Astronomer Te Kōkau Himiona Te Pikikōtuku's account of his people's Matariki tradition has been recorded by his great grandson Dr Rangi Mātāmua in his new book Matariki, The Star of the Year.
The Waikato University academic took on the challenge of publishing the 400-page manuscript he inherited from his father Timi Rāwiri, Te Kōkau's grandson, in 1995.
Matariki is a symbolic cluster of stars that holds a number of traditions for Māori, the most significant being that it marks beginning of the Māori new year. However, Dr Matamua maintains that there is confusion between the moon calendar and solar calendar.
Mātāmua says, “I'm saying that we're looking for it at the wrong time, too early. Sometimes we are celebrating Matariki at a time when it's still below the earth.”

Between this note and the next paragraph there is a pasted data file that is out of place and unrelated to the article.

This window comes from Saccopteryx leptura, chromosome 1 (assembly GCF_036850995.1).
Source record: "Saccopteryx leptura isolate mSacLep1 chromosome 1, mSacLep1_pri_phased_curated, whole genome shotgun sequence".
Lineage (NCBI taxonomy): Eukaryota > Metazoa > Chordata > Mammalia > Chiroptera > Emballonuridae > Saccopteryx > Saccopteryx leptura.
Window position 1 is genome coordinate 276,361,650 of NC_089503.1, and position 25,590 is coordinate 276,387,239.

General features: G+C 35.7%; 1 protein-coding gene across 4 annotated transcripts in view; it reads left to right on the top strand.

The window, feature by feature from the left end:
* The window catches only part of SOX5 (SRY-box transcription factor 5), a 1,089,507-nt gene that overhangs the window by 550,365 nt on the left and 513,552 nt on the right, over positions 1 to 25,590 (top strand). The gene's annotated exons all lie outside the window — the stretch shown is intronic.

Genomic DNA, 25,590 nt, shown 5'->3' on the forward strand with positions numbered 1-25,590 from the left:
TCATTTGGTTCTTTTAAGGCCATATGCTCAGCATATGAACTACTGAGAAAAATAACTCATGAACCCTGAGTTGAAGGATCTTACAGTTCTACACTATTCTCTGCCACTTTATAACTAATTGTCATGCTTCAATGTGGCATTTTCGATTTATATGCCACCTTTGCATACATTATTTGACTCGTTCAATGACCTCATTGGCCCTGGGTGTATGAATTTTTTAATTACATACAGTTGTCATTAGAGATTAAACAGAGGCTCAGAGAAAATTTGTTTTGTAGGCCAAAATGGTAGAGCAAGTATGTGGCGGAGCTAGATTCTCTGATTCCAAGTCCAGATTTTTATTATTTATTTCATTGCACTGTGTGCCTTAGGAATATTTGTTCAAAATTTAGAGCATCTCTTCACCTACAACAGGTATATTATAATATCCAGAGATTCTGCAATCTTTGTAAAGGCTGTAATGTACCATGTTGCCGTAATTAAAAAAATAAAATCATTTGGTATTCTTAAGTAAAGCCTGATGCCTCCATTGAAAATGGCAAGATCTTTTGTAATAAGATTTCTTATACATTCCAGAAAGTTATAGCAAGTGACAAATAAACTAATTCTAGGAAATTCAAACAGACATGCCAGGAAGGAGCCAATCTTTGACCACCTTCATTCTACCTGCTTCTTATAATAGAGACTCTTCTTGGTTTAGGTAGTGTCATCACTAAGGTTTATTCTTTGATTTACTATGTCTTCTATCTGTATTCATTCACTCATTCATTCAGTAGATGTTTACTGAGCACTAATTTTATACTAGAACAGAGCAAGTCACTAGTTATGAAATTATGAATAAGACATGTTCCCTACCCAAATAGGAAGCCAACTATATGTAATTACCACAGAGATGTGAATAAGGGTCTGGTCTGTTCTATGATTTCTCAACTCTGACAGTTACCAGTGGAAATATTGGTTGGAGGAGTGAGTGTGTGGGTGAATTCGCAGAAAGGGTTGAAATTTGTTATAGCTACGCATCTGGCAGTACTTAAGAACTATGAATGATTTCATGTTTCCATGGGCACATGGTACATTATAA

Rangi says we shouldn't buy into the belief that the month we know as Pipiri is June. June is factored using the solar year and Pipiri is factored using the lunar year.
“Most of the time, the right time to find Matariki is at the end of June, or the beginning or middle of July. That’s Pipiri on the Māori calendar.”
Dr Rangi Mātāmua wants to revive Māori astronomy.
“The stories are there. Since Tāne travelled to the heavens to hang the stars. The stars are a tribe of chiefs. Knowledge is the sustenance of chiefs. Therefore the knowledge is there amongst the chiefs suspended in the sky.”
Wishing upon a star, Dr Rangi Mātāmua has a vision that he hopes will attract and educate Māori youth and those passionate about astronomy and the knowledge and wisdom embedded within the stars.
“I want to set up a Māori observatory. The idea is that it will be similar to the traditional observatories while incorporating knowledge from the modern world.”
The Museum awards will be held tomorrow night, while the book Matariki - The Star of the Year will be formally launched on Wednesday.